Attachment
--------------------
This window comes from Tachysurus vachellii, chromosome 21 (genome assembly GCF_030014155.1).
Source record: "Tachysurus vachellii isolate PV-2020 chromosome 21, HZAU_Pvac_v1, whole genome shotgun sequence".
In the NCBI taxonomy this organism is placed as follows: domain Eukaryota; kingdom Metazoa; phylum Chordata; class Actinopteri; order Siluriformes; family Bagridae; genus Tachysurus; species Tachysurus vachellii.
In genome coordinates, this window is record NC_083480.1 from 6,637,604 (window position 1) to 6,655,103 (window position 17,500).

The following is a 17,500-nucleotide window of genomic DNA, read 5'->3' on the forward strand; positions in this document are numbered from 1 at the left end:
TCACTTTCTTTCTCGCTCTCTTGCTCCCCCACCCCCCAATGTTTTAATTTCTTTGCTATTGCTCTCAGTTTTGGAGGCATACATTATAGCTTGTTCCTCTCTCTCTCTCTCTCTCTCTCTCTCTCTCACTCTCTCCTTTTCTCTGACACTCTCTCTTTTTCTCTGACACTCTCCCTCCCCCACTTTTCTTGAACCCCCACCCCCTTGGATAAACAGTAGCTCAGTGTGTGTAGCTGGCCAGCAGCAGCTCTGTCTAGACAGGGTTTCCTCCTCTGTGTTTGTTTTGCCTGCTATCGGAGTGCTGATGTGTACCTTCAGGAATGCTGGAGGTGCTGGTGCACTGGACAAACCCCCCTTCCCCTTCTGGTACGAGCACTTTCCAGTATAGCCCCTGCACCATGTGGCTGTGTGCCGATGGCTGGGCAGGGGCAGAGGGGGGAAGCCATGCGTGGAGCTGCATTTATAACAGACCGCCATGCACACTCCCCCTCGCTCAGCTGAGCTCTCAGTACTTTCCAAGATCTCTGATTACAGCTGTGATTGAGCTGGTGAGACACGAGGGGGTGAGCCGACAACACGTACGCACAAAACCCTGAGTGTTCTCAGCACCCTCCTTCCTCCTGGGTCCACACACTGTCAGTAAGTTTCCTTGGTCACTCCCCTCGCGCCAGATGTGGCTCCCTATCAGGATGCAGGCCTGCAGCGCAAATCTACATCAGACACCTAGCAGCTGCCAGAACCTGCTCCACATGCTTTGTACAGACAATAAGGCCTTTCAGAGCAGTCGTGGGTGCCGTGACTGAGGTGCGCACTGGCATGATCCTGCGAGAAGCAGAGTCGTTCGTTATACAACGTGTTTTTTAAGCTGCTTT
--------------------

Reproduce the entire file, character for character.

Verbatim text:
This window comes from Tachysurus vachellii, chromosome 21 (genome assembly GCF_030014155.1).
Source record: "Tachysurus vachellii isolate PV-2020 chromosome 21, HZAU_Pvac_v1, whole genome shotgun sequence".
In the NCBI taxonomy this organism is placed as follows: domain Eukaryota; kingdom Metazoa; phylum Chordata; class Actinopteri; order Siluriformes; family Bagridae; genus Tachysurus; species Tachysurus vachellii.
In genome coordinates, this window is record NC_083480.1 from 6,637,604 (window position 1) to 6,655,103 (window position 17,500).

The following is a 17,500-nucleotide window of genomic DNA, read 5'->3' on the forward strand; positions in this document are numbered from 1 at the left end:
TCACTTTCTTTCTCGCTCTCTTGCTCCCCCACCCCCCAATGTTTTAATTTCTTTGCTATTGCTCTCAGTTTTGGAGGCATACATTATAGCTTGTTCCTCTCTCTCTCTCTCTCTCTCTCTCTCTCTCACTCTCTCCTTTTCTCTGACACTCTCTCTTTTTCTCTGACACTCTCCCTCCCCCACTTTTCTTGAACCCCCACCCCCTTGGATAAACAGTAGCTCAGTGTGTGTAGCTGGCCAGCAGCAGCTCTGTCTAGACAGGGTTTCCTCCTCTGTGTTTGTTTTGCCTGCTATCGGAGTGCTGATGTGTACCTTCAGGAATGCTGGAGGTGCTGGTGCACTGGACAAACCCCCCTTCCCCTTCTGGTACGAGCACTTTCCAGTATAGCCCCTGCACCATGTGGCTGTGTGCCGATGGCTGGGCAGGGGCAGAGGGGGGAAGCCATGCGTGGAGCTGCATTTATAACAGACCGCCATGCACACTCCCCCTCGCTCAGCTGAGCTCTCAGTACTTTCCAAGATCTCTGATTACAGCTGTGATTGAGCTGGTGAGACACGAGGGGGTGAGCCGACAACACGTACGCACAAAACCCTGAGTGTTCTCAGCACCCTCCTTCCTCCTGGGTCCACACACTGTCAGTAAGTTTCCTTGGTCACTCCCCTCGCGCCAGATGTGGCTCCCTATCAGGATGCAGGCCTGCAGCGCAAATCTACATCAGACACCTAGCAGCTGCCAGAACCTGCTCCACATGCTTTGTACAGACAATAAGGCCTTTCAGAGCAGTCGTGGGTGCCGTGACTGAGGTGCGCACTGGCATGATCCTGCGAGAAGCAGAGTCGTTCGTTATACAACGTGTTTTTTAAGCTGCTTT